[Bioperl-l] Re: mutable accessors

Hilmar Lapp hlapp at gmx.net
Sat Jan 10 21:16:59 EST 2004

This is a known issue in bioperl. Everybody who is willing to help 
amend this situation is more than welcome. The problem arises from two 
facts, both of which you have noticed:

	- interfaces in bioperl traditionally do not mandate write access, and 
historically only the read access (i.e., only the mandated part) has 
been documented
	- implementors simply copy&pasted documentation from the interfaces

As we've learned meanwhile, the combination of the two gave rise to a 
significant hurdle and source of frustration for newcomers, and as it 
turns out even for old-time users ;)

While the lacking piece of documentation (and hence required guesswork) 
is fairly straightforward for scalar properties, the problem is 
aggravated for array properties first by the fact that two different 
methods need to be used to modify the property (add_XXXX(), and 
remove_XXXXs()) whose existence would have to be guessed by someone who 
only reads the interface POD, and second by the existence of different 
naming conventions for those two mutator methods.

No-one on the core is proud of this situation, and I understand that 
this can raise serious frustration for a well-intentioned user. Fixing 
this, OTOH, is a serious amount of work, that I'm afraid will not get 
addressed soon enough if everybody just waits for the core people to 
step up. This is an opportunity for one or more people out there to 
enter the hall of bioperl fame in the minds of legions of new users to 
come, or those already frustrated.

Among the suggestions to mitigate the problem are:-

	a) The interface PODs don't change, but every implementor carefully 
documents how to modify a property, instead of just dumb copy&pasting

	The problem with this is that there are supposedly more 
implementations than interfaces, a user will always have to consult 
(and hence know) the implementations in addition to the interfaces, and 
the fundamental problem will have to solved every single time an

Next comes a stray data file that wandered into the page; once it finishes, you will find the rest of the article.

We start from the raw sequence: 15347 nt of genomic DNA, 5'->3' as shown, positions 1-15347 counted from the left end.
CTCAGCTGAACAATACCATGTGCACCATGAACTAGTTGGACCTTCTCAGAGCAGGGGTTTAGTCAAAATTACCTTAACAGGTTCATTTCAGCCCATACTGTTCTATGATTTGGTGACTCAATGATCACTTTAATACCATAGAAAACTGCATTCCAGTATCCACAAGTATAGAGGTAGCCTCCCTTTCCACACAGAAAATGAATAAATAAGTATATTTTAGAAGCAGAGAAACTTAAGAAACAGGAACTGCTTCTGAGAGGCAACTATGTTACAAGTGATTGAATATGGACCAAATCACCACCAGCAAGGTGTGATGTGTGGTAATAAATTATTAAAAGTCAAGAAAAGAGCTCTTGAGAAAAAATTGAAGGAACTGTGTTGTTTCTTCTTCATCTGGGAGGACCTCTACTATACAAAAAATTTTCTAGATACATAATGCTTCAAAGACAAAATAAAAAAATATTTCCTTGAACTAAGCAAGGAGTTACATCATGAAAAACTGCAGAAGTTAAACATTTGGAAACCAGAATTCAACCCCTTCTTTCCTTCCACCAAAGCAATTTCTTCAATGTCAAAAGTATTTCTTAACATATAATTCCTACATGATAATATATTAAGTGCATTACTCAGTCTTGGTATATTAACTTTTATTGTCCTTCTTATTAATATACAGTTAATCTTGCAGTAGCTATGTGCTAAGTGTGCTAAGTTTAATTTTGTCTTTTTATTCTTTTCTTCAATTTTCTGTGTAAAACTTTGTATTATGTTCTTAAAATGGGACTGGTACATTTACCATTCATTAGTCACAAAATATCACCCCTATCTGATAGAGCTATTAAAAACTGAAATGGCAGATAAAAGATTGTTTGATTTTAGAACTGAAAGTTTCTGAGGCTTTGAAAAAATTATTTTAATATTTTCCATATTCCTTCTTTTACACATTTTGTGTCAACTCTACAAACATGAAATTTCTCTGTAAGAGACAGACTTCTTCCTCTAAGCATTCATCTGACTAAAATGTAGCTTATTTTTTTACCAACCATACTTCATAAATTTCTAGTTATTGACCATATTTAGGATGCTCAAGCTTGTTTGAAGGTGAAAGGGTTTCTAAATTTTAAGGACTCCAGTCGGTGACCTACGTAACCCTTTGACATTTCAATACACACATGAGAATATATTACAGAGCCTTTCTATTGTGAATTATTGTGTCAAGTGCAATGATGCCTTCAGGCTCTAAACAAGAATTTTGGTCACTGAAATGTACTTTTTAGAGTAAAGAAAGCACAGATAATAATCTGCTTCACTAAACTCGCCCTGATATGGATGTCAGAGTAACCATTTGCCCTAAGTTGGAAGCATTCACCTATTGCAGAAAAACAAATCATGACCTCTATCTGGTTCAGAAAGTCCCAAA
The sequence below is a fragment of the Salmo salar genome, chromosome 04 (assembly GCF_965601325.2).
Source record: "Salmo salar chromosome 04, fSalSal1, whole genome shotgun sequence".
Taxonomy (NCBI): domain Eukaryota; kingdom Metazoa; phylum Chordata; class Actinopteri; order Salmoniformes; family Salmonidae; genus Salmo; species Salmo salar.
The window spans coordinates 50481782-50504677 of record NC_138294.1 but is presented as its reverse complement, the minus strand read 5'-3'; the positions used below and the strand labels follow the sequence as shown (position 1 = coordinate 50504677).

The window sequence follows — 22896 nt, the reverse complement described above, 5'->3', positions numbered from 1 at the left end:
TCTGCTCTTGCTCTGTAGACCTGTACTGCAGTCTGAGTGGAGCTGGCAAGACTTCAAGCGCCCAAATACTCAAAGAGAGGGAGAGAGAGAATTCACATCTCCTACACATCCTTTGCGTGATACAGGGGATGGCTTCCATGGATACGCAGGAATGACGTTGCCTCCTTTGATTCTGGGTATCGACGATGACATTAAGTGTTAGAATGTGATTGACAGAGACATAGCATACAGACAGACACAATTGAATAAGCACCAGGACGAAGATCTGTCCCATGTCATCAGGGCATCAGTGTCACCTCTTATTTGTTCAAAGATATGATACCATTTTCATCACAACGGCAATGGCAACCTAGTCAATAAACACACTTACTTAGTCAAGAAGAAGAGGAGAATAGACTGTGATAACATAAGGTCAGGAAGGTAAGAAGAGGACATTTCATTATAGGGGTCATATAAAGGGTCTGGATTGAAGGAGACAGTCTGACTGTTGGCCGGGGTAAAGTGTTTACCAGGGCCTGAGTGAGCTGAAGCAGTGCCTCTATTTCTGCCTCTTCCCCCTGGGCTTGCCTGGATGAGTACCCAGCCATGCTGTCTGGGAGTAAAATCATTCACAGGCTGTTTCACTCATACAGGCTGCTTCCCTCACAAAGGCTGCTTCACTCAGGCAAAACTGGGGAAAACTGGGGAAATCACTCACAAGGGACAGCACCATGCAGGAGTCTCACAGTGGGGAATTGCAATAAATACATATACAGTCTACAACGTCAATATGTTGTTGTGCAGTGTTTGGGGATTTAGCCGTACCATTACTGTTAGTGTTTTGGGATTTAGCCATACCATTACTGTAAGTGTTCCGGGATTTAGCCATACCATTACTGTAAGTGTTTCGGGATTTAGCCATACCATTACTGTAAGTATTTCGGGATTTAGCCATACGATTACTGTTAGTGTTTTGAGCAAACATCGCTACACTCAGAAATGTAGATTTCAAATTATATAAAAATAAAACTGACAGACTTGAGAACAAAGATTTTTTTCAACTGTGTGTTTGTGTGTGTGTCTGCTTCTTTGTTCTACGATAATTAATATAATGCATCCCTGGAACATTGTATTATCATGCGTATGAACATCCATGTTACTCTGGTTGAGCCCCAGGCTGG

implementation is created (with the continued risk that an implementor 
forgets to do this)

	b) The way we define interfaces changes fundamentally to include and 
document mutators, but mandate only read-access from implementations.

	The benefit is that the problem would be solved once and for all, even 
if there was a forgetful implementor. Also, implementors may still 
copy&paste documentation and would just need to remove the line that 
says that this is not mandated (or alternatively, change it to say that 
write-access is expressly supported).

	The problem with this is how would a read-only implementation signal 
that it doesn't support mutability. Obviously, it should do so in a 
standard manner so that client code can be prepared for it.

	Options are to throw a Not-Supported exception, or to ignore the 
modification silently, or to have a standard property that controls 
whether unsupported write-access throws an exception or is ignored, 
much like $obj->verbose(2) which turns warnings into exceptions.

	Another option is to introduce change handlers which may throw an 
exception if a certain modification is not supported. The advantage of 
that would be that anybody can turn any read/write implementation into 
a read-only one by just substituting the change handler to one that 
disallows any change.

AFAIR biojava a whole while ago faced a very similar problem. I believe 
they solved it by including mutators on all interfaces, and have 
implementations generate change events for which listeners can 
register. A change listener, if any is registered, may veto any change 
or only specific ones by throwing an exception. Mat, Thomas, am I 
representing this at least remotely correct? How has this worked out 
over time?

I strongly favor b) (all interfaces document mutators, but don't 
mandate support of mutability). I don't have a strong opinion on how 
read-only status of properties should be signaled, but the change event 
with listeners at least sounds very sensible (in the majority of cases 
there won't be an event handler registered, and hence the performance 
impact would be negligible for standard read/write use cases).


On Saturday, January 10, 2004, at 01:48  PM, Mark Wilkinson wrote:

> cool.  Will do.
> This came up only because one of my colleagues at the university here
> called on me with frustration that he wasn't able to change the 
> alphabet
> without creating a new sequence object, and when I told him how to do 
> it
> he sent me a copy of the documentation showing that it couldn't be done
> that way :-)
> Cheers all!
> M
> On Sat, 2004-01-10 at 15:33, Ewan Birney wrote:
>> On Sat, 10 Jan 2004, Mark Wilkinson wrote:
>>> But... surely the documentation for the modules that DO implement it
>>> this way should reflect that... or?  As it stands, all implementers 
>>> have
>>> simply copy/pasted the documentation from the interface module, even
>>> though their implementation adds this functionality.
>> Feel free to update the implementations, putting a break to show that 
>> this
>> is an implementation-specific aspect.
>> the interface should be strict read-only.
>> _______________________________________________
>> Bioperl-l mailing list
>> Bioperl-l at portal.open-bio.org
>> http://portal.open-bio.org/mailman/listinfo/bioperl-l
> -- 
> Mark Wilkinson <markw at illuminae.com>
> Illuminae
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Hilmar Lapp                            email: lapp at gnf.org
GNF, San Diego, Ca. 92121              phone: +1-858-812-1757

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